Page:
Jon is a regional director for our Manchester office. He mostly does front end design, particularly on large, complex projects and has led a number of highly acclaimed academic buildings, including New Adelphi at University of Salford.
Despite his technical background, Jon spends much of his time drawing by hand with a fat pen, rather than tapping into a machine. You will usually find him sat in the far corner of the office, or exhibiting his dry Scouse wit on Twitter.
Jon, what is the current big trend in your region?
Currently, we are designing a lot of student accommodation and we have noticed the trend in finding a more homely and affordable model. More communal and often catered mid-20th century ‘halls of residence’ have been replaced with self-catered, ensuite accommodation, with rental levels way beyond the pocket of those intending to live in them.
Affordability is an issue across the broader residential sector too, but there is a specific challenge for providers of purpose-built student accommodation to find ways to increase accessibility.
What is your favourite project you’ve worked on to date?
The best project I have worked on is the New Adelphi Building for the University of Salford. It’s not often you get to design something as big and culturally interesting as that.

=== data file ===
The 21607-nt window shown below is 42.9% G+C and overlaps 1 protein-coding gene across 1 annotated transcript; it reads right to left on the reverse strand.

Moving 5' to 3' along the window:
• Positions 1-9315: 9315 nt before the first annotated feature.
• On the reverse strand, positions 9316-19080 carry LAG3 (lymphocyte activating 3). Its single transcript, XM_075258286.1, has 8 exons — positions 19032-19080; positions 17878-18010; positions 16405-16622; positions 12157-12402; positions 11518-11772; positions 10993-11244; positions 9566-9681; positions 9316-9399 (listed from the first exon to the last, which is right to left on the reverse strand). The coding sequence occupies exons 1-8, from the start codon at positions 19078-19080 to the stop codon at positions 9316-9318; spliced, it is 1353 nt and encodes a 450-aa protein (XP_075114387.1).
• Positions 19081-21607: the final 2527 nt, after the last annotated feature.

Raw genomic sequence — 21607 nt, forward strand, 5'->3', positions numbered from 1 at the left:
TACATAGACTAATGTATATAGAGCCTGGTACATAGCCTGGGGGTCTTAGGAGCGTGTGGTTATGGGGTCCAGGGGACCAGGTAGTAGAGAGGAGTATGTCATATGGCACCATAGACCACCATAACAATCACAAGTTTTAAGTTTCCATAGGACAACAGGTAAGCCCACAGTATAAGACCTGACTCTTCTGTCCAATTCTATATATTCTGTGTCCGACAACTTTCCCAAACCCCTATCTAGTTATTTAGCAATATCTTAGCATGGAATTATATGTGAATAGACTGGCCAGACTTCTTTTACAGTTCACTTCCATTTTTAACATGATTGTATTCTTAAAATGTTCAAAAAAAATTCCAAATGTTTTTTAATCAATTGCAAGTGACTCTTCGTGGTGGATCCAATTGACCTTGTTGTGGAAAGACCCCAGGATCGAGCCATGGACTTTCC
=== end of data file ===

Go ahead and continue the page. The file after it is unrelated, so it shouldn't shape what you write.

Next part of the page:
The building houses an entire faculty of creatives including; artists, graphic and fashion designers, photographers, architects, interior designers, actors and musicians. It was a challenge and a pleasure to bring these disciplines together under one roof. Now my nephew – a budding actor – is studying there and he loves it.
Best building in your city?
My favourite bit of Manchester isn’t a building but the space between two great buildings – Central Library and the Town Hall extension. The distance between these two hulking, tall, curved stone facades gradually tightens then open out as you move through it. It’s one of the few places I know that has such a dynamic effect on you physically. I love it.
Why did you choose a career in architecture?
When I was six or seven my brother’s friend went off to study architecture and he came back at Christmas with a big portfolio case full of huge drawings – I just really wanted that.
A couple of years later, I saw an old documentary detailing the construction of a council tower block from the late 50’s which firmed it up in my head. Funnily enough, it turns out the fella with a big cigar and a Jag must have been the developer, so if I’m honest, I didn’t get exactly what I aspired to.
Luckily for me though, it’s turned out to be something that I’m very suited to and I couldn’t imagine doing anything else.
What advice would you give your 20 year old self?
Get your head down and work hard. It’s worth it.